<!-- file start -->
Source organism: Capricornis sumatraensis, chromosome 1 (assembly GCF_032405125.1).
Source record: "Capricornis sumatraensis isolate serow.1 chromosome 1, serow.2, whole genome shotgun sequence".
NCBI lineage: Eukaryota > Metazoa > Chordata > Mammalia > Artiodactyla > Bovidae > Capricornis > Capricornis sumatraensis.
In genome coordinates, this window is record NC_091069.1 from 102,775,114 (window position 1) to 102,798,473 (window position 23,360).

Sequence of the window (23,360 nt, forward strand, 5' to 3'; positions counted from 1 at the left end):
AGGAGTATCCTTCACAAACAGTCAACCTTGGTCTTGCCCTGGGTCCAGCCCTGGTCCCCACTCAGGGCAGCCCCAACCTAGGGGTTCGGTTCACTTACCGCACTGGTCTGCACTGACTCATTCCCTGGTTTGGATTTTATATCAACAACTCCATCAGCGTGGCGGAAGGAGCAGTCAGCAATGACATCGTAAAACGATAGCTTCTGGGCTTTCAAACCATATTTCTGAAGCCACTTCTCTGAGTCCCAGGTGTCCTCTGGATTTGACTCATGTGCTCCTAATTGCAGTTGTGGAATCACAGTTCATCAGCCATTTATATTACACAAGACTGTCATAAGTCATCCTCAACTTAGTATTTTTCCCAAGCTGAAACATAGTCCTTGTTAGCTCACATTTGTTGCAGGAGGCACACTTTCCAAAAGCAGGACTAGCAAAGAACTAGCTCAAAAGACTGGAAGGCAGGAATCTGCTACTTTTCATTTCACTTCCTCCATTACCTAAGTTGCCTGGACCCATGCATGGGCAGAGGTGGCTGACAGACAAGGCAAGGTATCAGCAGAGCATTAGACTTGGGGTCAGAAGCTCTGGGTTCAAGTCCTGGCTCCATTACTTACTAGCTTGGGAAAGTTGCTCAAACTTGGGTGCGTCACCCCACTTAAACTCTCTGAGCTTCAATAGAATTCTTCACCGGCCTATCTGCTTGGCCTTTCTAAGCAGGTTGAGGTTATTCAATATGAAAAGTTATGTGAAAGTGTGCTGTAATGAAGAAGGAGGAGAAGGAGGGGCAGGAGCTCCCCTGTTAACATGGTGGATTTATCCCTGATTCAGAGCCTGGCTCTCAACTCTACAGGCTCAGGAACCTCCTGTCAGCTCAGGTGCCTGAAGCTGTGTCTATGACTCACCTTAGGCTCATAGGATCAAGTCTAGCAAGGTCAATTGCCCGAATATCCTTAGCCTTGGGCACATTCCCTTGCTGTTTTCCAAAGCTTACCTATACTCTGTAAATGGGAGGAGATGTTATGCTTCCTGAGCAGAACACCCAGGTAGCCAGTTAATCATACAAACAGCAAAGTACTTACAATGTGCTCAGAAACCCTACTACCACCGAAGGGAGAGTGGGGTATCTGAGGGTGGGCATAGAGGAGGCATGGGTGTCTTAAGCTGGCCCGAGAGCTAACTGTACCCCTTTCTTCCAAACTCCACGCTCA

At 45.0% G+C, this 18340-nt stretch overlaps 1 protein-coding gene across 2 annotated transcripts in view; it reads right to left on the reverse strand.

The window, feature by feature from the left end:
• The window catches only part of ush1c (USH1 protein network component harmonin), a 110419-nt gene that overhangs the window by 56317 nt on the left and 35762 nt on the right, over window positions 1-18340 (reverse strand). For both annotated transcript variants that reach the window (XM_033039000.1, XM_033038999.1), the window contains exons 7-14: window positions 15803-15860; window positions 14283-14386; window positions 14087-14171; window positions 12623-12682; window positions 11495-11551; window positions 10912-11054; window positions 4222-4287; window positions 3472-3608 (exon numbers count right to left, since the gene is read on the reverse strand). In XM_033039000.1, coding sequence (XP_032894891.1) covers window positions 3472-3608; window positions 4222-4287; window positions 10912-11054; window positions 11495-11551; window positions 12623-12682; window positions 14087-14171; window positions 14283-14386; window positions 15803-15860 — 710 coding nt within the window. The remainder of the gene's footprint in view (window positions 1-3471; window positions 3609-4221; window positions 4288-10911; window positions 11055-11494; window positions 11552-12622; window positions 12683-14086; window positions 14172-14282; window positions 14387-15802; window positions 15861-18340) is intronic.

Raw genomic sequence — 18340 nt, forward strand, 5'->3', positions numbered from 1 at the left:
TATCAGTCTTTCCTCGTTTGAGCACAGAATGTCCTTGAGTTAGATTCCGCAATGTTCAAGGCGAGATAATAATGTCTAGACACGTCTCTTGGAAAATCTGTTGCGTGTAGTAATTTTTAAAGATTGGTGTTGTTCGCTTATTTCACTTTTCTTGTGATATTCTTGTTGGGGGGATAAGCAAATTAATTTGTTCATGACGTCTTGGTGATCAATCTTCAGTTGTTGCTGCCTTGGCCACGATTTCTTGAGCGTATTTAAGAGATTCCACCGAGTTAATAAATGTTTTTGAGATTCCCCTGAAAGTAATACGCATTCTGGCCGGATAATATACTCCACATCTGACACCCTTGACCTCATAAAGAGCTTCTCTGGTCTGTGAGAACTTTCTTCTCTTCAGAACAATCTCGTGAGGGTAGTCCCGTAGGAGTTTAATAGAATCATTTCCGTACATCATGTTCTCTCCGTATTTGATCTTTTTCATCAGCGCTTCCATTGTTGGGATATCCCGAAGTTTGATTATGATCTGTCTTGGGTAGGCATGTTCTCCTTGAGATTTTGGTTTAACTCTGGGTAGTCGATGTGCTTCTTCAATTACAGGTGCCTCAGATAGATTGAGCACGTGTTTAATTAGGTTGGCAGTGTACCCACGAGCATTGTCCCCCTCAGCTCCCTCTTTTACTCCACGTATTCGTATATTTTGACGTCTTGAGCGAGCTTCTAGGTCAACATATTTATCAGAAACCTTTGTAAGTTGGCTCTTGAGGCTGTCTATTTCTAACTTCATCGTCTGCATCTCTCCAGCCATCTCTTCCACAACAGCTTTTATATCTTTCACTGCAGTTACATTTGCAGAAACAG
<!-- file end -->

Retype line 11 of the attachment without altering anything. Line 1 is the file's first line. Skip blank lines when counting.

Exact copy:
TATCAGTCTTTCCTCGTTTGAGCACAGAATGTCCTTGAGTTAGATTCCGCAATGTTCAAGGCGAGATAATAATGTCTAGACACGTCTCTTGGAAAATCTGTTGCGTGTAGTAATTTTTAAAGATTGGTGTTGTTCGCTTATTTCACTTTTCTTGTGATATTCTTGTTGGGGGGATAAGCAAATTAATTTGTTCATGACGTCTTGGTGATCAATCTTCAGTTGTTGCTGCCTTGGCCACGATTTCTTGAGCGTATTTAAGAGATTCCACCGAGTTAATAAATGTTTTTGAGATTCCCCTGAAAGTAATACGCATTCTGGCCGGATAATATACTCCACATCTGACACCCTTGACCTCATAAAGAGCTTCTCTGGTCTGTGAGAACTTTCTTCTCTTCAGAACAATCTCGTGAGGGTAGTCCCGTAGGAGTTTAATAGAATCATTTCCGTACATCATGTTCTCTCCGTATTTGATCTTTTTCATCAGCGCTTCCATTGTTGGGATATCCCGAAGTTTGATTATGATCTGTCTTGGGTAGGCATGTTCTCCTTGAGATTTTGGTTTAACTCTGGGTAGTCGATGTGCTTCTTCAATTACAGGTGCCTCAGATAGATTGAGCACGTGTTTAATTAGGTTGGCAGTGTACCCACGAGCATTGTCCCCCTCAGCTCCCTCTTTTACTCCACGTATTCGTATATTTTGACGTCTTGAGCGAGCTTCTAGGTCAACATATTTATCAGAAACCTTTGTAAGTTGGCTCTTGAGGCTGTCTATTTCTAACTTCATCGTCTGCATCTCTCCAGCCATCTCTTCCACAACAGCTTTTATATCTTTCACTGCAGTTACATTTGCAGAAACAG